Sunday, September 28, 2008

Mission Networks in the PC(USA)

Did you know that the Presbyterian Church in Madagascar has more members than our Presbyterian Church (U.S.A.)? Did you know that we have a close working partnership with two different Presbyterian Churches in Ghana: the Presbyterian Church of Ghana and the Evangelical Presbyterian Church of Ghana? Did you know about the efforts of American Presbyterians to establish relations with the emerging house churches, many of which include people with a Reformed and Presbyterian background, in all the “stan” countries (Kazakhstan, Kyrgyzstan, Tajikistan, Turkmenistan, Uzbekistan)? Did you know there are new efforts to connect our church with the peacebuilding efforts which have been bearing fruit in Ireland for many years, through the work of the Presbyterian Church in Ireland? Did you know about the longstanding effort of American Presbyterians to stand with our brothers and sisters in Columbia against the violence in that nation? Our Columbia Mission Network, in a powerful ministry of compassion, has provided for the General Secretary of the Presbyterian Church in Columbia when he, his wife and young children needed to leave Columbia because of the death threats received in response to their Christian witness? Did you know that because of the influence and support of American Presbyterians, the Presbyterian Church in Honduras, after years of effort, has finally had their legal petitions with the government, which is dominated by Roman Catholic officials, approved. Now the Presbyterian Church has official standing as a religious organization in Honduras. This means, for the first time, that the Presbyterian congregations in Honduras are able to legally own their church buildings and property. Given the lack of social infrastructure in Haiti, do you know about the incessantly difficult work which American Presbyterians are doing to bring a long-term, sustainable, mission effort to that poor country? Did you know, after generations of conflict and war, the church is emerging with amazing life and vitality in Vietnam and Laos and that American Presbyterians are partnering with those congregations? All of this work is being carried and supported by the burgeoning, new Mission Networks of our Church.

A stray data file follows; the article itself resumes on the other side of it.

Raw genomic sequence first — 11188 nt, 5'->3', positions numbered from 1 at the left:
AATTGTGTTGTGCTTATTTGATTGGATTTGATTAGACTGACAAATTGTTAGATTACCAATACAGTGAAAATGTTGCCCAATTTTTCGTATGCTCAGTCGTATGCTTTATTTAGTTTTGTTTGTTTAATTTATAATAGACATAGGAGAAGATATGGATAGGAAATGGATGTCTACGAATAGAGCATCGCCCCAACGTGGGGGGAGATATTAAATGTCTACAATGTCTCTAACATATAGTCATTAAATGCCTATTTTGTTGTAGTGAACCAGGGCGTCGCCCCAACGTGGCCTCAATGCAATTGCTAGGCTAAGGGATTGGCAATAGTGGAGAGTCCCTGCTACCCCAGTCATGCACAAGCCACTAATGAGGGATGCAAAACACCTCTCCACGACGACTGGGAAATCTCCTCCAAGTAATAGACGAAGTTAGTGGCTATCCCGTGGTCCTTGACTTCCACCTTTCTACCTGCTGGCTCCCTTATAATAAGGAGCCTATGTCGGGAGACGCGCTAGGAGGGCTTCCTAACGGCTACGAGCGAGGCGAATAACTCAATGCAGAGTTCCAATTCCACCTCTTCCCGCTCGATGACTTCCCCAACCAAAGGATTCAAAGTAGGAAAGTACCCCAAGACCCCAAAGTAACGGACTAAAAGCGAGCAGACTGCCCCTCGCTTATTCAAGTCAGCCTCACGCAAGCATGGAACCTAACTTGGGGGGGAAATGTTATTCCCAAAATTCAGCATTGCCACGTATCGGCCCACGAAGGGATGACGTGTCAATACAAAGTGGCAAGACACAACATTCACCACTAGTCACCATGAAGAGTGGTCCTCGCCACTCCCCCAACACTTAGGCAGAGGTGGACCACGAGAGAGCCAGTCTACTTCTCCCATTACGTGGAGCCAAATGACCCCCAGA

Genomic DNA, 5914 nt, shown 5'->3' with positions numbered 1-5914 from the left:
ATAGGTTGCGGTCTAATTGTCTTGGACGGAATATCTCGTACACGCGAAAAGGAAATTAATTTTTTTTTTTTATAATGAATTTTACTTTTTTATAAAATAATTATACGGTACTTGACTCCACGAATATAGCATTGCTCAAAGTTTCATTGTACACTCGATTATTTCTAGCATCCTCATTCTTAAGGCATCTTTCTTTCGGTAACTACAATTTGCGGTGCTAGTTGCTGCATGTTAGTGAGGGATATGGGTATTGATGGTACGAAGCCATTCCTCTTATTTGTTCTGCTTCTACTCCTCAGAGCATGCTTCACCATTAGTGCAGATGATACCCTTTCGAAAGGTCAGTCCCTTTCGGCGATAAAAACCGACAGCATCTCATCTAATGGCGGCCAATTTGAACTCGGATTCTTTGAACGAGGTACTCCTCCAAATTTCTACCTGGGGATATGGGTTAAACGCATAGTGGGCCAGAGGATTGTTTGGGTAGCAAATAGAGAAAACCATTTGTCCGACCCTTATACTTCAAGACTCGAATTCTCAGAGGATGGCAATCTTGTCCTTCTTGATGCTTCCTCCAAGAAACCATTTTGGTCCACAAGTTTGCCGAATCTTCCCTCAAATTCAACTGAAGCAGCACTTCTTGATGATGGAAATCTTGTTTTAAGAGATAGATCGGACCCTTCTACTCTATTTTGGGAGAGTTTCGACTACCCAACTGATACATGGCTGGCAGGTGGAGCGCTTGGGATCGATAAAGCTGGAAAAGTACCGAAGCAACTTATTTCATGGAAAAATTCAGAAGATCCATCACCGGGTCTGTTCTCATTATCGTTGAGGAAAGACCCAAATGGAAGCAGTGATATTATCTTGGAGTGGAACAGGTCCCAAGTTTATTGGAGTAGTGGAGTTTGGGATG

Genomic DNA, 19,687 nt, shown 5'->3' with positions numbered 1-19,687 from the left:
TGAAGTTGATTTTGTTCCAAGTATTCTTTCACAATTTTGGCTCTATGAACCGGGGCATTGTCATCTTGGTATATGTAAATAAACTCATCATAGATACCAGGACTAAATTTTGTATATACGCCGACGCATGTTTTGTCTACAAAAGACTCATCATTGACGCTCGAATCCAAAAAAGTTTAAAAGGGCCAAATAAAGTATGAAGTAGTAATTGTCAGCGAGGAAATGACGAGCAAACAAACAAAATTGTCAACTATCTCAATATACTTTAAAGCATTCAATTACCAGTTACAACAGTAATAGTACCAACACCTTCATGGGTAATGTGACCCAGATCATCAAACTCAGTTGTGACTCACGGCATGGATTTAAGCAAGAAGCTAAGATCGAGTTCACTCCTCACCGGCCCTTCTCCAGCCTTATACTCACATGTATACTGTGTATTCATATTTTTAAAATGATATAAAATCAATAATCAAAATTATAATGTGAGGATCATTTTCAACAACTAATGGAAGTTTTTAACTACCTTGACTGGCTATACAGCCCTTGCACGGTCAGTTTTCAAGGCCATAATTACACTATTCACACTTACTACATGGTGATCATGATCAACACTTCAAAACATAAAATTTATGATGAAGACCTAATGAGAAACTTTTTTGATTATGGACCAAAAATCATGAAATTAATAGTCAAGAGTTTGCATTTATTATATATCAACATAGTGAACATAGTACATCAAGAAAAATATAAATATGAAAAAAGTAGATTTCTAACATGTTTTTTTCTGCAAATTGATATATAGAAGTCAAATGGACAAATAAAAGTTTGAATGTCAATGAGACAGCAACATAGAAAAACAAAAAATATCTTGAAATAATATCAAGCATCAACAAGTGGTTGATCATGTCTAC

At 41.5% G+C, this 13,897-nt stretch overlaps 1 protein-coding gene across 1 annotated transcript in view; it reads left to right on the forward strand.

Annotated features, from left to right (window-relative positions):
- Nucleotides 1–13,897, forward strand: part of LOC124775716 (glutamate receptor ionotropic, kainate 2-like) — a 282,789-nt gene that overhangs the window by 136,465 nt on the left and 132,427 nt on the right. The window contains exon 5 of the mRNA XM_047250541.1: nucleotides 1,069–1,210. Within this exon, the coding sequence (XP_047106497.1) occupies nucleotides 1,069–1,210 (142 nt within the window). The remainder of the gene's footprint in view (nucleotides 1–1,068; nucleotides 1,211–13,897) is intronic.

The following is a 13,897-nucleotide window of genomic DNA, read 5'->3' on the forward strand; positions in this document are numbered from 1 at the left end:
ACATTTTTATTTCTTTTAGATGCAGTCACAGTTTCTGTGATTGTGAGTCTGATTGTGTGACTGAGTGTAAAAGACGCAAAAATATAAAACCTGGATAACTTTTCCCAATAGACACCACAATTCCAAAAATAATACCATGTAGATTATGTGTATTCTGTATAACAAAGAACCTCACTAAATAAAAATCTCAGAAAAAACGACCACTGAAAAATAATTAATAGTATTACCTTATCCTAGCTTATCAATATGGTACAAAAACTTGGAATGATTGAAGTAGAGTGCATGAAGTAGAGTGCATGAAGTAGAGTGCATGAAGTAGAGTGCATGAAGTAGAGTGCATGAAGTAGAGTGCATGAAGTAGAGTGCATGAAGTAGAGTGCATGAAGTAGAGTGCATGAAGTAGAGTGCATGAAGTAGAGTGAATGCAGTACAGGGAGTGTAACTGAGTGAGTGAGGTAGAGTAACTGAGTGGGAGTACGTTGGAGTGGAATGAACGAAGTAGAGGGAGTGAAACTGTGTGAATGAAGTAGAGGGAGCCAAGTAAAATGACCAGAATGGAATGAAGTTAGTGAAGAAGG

There are now thirty three Mission Networks in our church working closely with our World Mission office and spanning the globe. Do you know about this new movement in Presbyterian World Mission? We were all together for what was only the second official gathering of Mission Networks for several, strategic days in September. Hosted by Hunter Farrell, the Director of World Mission and all of the Mission Area Coordinators from around the world, each one of our mission networks participated in this gathering. The energy, vision and commitment of the more than sixty people gathered at our Mission Network conference was remarkable. The images and stories of mission work from around the world breathes life into this dry definition of Mission Networks taken from our World Mission website:

“Mission Networks bring together Presbyterians from around the United States who share a common international mission focus. World Mission Networks facilitate building and maintaining healthy partnerships, and provide a place for representatives of various PC(USA) partnerships to share information and coordinate their efforts. Each Mission Network centers around a specific country, people group or program area of ministry, and is composed of Presbyterians who represent international mission partnerships established through their synods, presbyteries, congregations, or other PC(USA) entities.”

The Mission Network movement is clearly the way forward in Presbyterian World Mission. This movement responds to the fact that the locus for World Mission has undeniably shifted to our congregations and presbyteries, who are doing mission on their own by sending out short term mission teams. The Mission Network movement is an effort to harness and connect those congregational efforts. When we learn some of the horror stories of poorly planned and unconnected mission trips the importance of our Mission Networks is clear. When we learn of two different Presbyterian congregations bringing large, medical mission teams to the same foreign medical clinic the same week, we understand the important of Mission Networks. We learn of the small, Presbyterian Church in a nation in Africa that could not handle the repeated requests from different American congregations to host their mission trips. Thus the different American teams were asked to paint the same wall in the same public school four weeks in a row and we see the need for Mission Networks. When we learn about the social scientific research of Dr. Robert Priest at Trinity Evangelical Seminary about short term mission trips we see the need for Mission Networks. Dr. Priest’s research concludes that short term mission trips have very little long term transformative power in the lives of participants if these experiences are not surrounded by very intentional support, reflection and nurture both before and particularly after the experience.